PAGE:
Grant: $125,866 - National Science Foundation - Aug. 24, 2009
0% voted satisfied - 100% voted not satisfied - 2 vote(s) cast
Award Description: Understanding workers' responses to incentives is critical to enhancing firm productivity as well as the overall efficiency of an economy. The projects in this proposal involve conducting economic experiments to provide a better understanding of how individuals respond to life-time wage profiles as well as how they respond to wage inequality among peers. While important, workers' responses to these aspects of compensation have not yet been satisfactorily quantified because of difficulties in making inference using field data. Specifically, in field studies it is usually difficult to find circumstances in which the same individual is offered different wage profiles for otherwise equivalent jobs, or is subjected to differing levels of wage inequality. This team will conduct experiments that are designed to overcome such difficulties and identify causal relationships between different wage institutions and workplace productivity. The first set of projects involve determining how individuals respond to incentives over time, which can take the form of either (1) efficiency wages (i.e., a constant wage above the worker's outside option) or (2) deferred compensation (i.e., a sloped wage profile involving low initial wages but high wages later in life). They will examine how individuals' effort varies with the nature of their compensation scheme. They will also attempt to understand the nature of individual preferences between different compensation schemes. The results from this line of inquiry will shed light on how best to motivate employees to generate optimal work effort as well as how self-selection of employees into certain types of jobs may help explain employment patterns among different demographic groups. The second area of study will be focused on how individuals respond to the existence of structural inequality in the form of different groups receiving differing returns on effort. This line of inquiry will begin by attempting to quantify how work effort of individuals responds to the existence of inequality and will then continue by looking into how different institutional characteristics alter those effects. This issue of how individuals respond to inequality is important for workplace incentives but it also has implications for broader social issues such as class-based inequality, persistent poverty and economic underdevelopment.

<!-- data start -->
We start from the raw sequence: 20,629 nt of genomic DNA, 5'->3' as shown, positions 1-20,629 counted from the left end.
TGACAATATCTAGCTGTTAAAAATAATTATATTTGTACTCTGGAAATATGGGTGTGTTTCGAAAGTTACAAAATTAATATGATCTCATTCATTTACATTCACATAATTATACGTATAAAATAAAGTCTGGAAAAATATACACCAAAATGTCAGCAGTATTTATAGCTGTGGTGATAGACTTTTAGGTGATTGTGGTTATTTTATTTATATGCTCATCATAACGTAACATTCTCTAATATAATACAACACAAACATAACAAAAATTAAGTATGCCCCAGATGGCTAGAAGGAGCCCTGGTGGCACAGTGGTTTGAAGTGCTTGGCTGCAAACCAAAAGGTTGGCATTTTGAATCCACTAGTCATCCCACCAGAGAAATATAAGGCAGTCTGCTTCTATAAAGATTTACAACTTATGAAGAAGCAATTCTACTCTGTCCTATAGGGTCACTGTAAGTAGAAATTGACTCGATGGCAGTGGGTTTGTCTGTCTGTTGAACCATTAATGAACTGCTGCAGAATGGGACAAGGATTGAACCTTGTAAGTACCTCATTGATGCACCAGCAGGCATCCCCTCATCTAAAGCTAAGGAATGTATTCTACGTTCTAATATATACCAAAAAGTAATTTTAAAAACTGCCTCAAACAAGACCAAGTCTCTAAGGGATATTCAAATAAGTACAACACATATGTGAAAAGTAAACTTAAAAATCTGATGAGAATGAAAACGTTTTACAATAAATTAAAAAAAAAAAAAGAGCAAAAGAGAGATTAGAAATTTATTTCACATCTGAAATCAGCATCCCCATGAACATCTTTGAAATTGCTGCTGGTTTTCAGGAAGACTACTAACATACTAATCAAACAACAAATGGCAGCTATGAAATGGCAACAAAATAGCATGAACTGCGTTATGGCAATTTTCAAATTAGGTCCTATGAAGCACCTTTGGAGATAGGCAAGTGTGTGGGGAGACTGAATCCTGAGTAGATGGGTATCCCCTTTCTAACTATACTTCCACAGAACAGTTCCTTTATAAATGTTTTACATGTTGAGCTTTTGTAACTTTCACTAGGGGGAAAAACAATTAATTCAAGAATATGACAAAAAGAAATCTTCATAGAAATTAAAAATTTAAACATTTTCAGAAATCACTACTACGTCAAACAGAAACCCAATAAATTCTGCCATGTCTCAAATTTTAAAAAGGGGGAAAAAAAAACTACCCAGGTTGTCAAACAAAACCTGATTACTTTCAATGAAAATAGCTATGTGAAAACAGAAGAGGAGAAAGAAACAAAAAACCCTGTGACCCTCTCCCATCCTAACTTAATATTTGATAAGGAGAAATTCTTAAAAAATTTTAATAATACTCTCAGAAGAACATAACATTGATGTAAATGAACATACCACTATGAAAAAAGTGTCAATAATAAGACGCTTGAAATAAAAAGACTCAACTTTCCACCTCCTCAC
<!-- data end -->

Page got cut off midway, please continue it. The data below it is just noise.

Project Description: See Award Description. This grant will fund a summer stipend for the faculty member conducting the research. Activity will commence in Summer 2010.
Jobs Summary: None (Total jobs reported: 0)
Project Status: Not Started
This award's data was last updated on Aug. 24, 2009. Help expand these official descriptions using the wiki below.